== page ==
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Podcasting for Crafters and Makers

Lesson 29 of 31

Other Ways to Make Money from your Podcast

Tara Swiger

Podcasting for Crafters and Makers

Tara Swiger

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Lesson Info

29. Other Ways to Make Money from your Podcast

Lesson Info

Other Ways to Make Money from your Podcast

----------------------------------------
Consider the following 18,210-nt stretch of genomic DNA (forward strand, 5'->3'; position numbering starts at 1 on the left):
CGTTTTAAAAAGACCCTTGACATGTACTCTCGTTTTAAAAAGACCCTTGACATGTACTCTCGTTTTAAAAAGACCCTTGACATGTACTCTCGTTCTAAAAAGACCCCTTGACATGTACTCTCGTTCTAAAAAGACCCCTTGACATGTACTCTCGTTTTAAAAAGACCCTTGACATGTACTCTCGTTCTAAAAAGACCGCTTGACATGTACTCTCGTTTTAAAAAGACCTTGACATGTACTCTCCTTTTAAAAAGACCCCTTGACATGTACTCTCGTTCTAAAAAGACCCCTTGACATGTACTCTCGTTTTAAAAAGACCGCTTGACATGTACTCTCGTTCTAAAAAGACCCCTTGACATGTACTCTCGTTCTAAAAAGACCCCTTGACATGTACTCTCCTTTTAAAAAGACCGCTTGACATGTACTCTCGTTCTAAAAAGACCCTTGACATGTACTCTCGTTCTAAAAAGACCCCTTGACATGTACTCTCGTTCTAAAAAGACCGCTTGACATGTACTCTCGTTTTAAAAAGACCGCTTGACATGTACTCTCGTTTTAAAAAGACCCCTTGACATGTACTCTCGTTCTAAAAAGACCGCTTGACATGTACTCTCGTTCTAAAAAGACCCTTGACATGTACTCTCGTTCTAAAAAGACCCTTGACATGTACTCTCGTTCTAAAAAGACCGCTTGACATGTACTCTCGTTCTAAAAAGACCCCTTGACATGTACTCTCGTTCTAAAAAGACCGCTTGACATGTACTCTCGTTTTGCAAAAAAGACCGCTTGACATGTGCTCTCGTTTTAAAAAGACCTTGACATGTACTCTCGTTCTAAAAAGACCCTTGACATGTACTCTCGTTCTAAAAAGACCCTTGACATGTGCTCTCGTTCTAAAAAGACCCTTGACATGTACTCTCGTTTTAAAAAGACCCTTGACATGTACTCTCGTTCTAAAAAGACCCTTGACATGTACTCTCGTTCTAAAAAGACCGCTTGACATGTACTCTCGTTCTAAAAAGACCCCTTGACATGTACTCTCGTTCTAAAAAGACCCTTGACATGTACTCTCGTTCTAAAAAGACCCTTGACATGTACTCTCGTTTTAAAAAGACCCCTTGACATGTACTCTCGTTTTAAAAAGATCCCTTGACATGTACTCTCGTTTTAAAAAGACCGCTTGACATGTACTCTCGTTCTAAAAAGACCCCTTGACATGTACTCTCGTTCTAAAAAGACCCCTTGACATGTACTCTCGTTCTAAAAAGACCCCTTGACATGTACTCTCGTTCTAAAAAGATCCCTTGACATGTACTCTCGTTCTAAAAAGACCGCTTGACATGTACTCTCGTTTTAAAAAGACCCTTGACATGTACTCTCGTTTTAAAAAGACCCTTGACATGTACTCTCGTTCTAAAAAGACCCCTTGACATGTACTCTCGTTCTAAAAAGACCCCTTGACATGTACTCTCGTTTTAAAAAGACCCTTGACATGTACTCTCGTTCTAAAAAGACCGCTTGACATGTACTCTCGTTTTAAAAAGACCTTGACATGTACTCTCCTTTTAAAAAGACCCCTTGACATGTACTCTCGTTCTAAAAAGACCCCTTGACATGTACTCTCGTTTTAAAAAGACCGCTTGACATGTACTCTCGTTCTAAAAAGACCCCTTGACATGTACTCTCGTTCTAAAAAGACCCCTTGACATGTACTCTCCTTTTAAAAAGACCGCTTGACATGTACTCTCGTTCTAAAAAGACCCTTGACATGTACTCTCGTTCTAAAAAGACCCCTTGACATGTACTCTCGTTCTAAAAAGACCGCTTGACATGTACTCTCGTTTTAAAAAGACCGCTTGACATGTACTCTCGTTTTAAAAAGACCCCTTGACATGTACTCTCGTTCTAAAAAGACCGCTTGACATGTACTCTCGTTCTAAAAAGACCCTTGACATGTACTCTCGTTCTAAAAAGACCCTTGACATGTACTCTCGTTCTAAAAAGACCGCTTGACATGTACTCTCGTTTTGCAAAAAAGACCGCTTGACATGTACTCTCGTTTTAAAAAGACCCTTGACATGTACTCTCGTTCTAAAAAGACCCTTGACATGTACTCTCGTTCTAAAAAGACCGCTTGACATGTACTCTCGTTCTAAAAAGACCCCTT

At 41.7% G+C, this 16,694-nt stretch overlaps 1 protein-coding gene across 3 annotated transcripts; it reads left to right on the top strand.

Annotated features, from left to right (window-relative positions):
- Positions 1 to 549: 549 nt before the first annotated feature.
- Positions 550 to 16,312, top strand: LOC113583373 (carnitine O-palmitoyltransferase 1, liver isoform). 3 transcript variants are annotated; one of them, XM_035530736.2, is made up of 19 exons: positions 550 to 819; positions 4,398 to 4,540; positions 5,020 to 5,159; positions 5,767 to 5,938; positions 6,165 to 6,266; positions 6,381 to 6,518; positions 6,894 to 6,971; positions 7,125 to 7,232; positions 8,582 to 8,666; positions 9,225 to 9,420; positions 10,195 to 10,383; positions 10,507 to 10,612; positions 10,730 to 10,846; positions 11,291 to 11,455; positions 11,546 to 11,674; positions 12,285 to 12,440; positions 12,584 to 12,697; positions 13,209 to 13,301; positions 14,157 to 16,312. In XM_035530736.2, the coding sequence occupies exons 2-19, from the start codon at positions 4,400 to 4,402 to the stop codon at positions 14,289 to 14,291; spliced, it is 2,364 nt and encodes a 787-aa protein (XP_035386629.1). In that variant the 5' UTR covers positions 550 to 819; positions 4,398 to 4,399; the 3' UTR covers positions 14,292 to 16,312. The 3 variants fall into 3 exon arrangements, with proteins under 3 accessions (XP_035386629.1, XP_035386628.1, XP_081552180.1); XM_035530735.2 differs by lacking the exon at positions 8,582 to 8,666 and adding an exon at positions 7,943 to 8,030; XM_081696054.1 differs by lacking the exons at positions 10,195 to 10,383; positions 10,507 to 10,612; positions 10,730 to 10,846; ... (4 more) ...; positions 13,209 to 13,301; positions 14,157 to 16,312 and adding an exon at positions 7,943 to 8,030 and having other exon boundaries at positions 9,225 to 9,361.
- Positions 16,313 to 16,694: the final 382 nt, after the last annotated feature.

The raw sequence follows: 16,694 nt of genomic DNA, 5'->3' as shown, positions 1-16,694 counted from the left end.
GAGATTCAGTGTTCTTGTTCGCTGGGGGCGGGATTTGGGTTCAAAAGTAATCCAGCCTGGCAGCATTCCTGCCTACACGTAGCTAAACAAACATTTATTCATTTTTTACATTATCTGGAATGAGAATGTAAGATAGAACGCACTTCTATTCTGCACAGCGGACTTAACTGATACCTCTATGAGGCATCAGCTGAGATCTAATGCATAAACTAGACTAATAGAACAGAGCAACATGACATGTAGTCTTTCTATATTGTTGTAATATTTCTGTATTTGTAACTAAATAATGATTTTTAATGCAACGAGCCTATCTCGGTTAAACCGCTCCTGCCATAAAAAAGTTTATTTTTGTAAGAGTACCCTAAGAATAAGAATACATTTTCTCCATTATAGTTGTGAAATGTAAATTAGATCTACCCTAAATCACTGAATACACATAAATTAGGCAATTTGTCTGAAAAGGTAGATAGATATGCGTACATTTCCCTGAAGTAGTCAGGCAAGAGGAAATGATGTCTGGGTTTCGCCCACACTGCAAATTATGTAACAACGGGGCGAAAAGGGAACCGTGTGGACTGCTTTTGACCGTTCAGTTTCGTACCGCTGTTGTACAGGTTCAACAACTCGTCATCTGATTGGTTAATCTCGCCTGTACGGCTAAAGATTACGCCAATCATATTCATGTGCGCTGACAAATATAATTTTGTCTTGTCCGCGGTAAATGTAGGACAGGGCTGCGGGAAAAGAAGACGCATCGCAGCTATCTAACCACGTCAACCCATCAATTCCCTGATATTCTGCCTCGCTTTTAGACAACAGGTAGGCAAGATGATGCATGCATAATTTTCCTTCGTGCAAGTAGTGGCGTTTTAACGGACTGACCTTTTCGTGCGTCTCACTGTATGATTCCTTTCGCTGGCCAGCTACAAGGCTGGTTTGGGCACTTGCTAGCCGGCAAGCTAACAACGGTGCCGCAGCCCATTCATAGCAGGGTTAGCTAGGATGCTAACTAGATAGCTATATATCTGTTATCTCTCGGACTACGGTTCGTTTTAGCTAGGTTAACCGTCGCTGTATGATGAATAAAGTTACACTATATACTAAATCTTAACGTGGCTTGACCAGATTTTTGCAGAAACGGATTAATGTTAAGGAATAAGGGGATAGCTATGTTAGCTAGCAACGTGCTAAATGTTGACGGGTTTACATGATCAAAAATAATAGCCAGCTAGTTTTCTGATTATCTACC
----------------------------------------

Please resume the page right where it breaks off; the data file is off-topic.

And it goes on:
Next I want to talk about a question I get asked all the time. I know some of you asked me before I came if I was gonna talk about this or not, so we're talking about it. Should you run ads on your show? Should you run ads. So, are we all familiar what podcast ads are? You hear it at the top of the show, at the end, sometimes in the middle. That means that someone paid the podcaster to read their ad copy to sell a product, and because you're listening to that show and you trust that person, you're more likely to buy the product. There is absolutely nothing wrong with ads, I don't think that they make you dirty, or you shouldn't sell them, or anything like that, I have no moral objection, but if you are running a podcast for your business to sell your product, then this is my answer: No. Just no, you shouldn't. In my notes for this I wrote, "Should I run ads? No." That's it. That's like, it doesn't make any sense to send people to buy another product if you've built an audience of peopl...